To cut a long story short – I found the ideal post, not in an academic library or even a public library but in the University of Liverpool’s Students Union (Liverpool Guild of Students). I’ve now been working at the Guild as a Student Voice Coordinator for nearly a year; recruiting and training student volunteers, looking after course representation, running quality enhancement projects, conducting research, liaising with academic staff to improve the student experience and sitting side by side in committees with the academic librarians whose role I aspire to. Student Unions invest a huge amount of time and money – when possible – into developing their staff and so I’ve been inundated with training opportunities, shipped off to conferences and encouraged to invest in my own knowledge and skills progression. I’ve become an expert on areas of higher education policy that I never knew existed and I’m seeing the impact of the decisions made by Governments, Research Councils and Universities from the perspectives of both students and academic staff across the UK.
I’ve also worked on two fantastic projects delivered by the University of Liverpool Library, Pass the Book and Library on Tour, each driven by a staff team who are keen to experiment with ways of expanding academic library services. The projects grew out of feedback from students and were developed with extensive student consultation which I could lead on due to my expertise from the Guild. I found myself embedded in these projects at all levels – collaborating with librarians and library assistants at every stage from conception to implementation, from running surveys to writing tag lines. Although my role in the Guild is technically at the same grade as my previous post as a Library Assistant I have the agency to collaborate with a wider range of departments across the University; from the E-Learning Unit to the Liverpool Doctoral College, and I have a much greater degree of autonomy and responsibility – so it is impossible to get bored!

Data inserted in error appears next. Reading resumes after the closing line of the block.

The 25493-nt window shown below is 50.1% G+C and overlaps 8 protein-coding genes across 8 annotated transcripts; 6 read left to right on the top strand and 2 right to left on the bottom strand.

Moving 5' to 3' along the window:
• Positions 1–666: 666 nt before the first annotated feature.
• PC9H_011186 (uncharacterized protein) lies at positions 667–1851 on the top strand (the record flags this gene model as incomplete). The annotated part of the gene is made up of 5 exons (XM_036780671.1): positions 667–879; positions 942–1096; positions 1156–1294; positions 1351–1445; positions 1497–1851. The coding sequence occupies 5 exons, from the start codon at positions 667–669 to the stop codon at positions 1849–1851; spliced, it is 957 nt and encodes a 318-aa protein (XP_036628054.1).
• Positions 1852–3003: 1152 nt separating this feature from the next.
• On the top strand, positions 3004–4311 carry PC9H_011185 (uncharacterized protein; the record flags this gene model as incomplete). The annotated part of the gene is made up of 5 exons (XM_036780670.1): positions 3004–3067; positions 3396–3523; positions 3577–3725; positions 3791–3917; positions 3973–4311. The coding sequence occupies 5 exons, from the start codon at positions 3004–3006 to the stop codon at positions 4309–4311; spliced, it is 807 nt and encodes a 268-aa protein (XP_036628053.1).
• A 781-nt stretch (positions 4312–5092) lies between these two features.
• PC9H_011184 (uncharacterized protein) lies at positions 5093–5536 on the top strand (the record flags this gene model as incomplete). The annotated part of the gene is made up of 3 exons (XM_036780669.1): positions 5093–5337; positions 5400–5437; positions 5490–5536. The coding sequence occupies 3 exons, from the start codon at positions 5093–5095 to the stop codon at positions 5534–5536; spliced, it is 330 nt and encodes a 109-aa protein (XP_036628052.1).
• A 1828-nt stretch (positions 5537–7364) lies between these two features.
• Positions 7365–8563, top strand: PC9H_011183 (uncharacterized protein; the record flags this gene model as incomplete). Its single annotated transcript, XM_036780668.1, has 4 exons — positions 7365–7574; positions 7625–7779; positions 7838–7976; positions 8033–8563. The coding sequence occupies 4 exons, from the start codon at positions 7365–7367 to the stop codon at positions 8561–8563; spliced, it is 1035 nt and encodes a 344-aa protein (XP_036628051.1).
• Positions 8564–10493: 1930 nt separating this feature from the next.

The next step for me is to start my MSc in Information Science – Library Management via distance learning at Northumbria University in September. Working with the academic librarian team via the Guild confirmed that this is the right path for me to follow and thankfully I’m now in a position to afford the tuition fees. I’ll also be investing time and money in attending conferences around the UK – including CILIP’s Rare Books and Special Collections Group Conference this September and LISDIS 2016 in November. Although the expense might seem daunting, there are often bursaries for conferences available and it’s worth starting to build your professional network early on. And finally, although I’m excited to finally be moving onto the next stage of my career I won’t be leaving the Liverpool Guild of Students any time soon, there are new library projects in the pipeline and it’s the perfect place for me to gain the experience I need.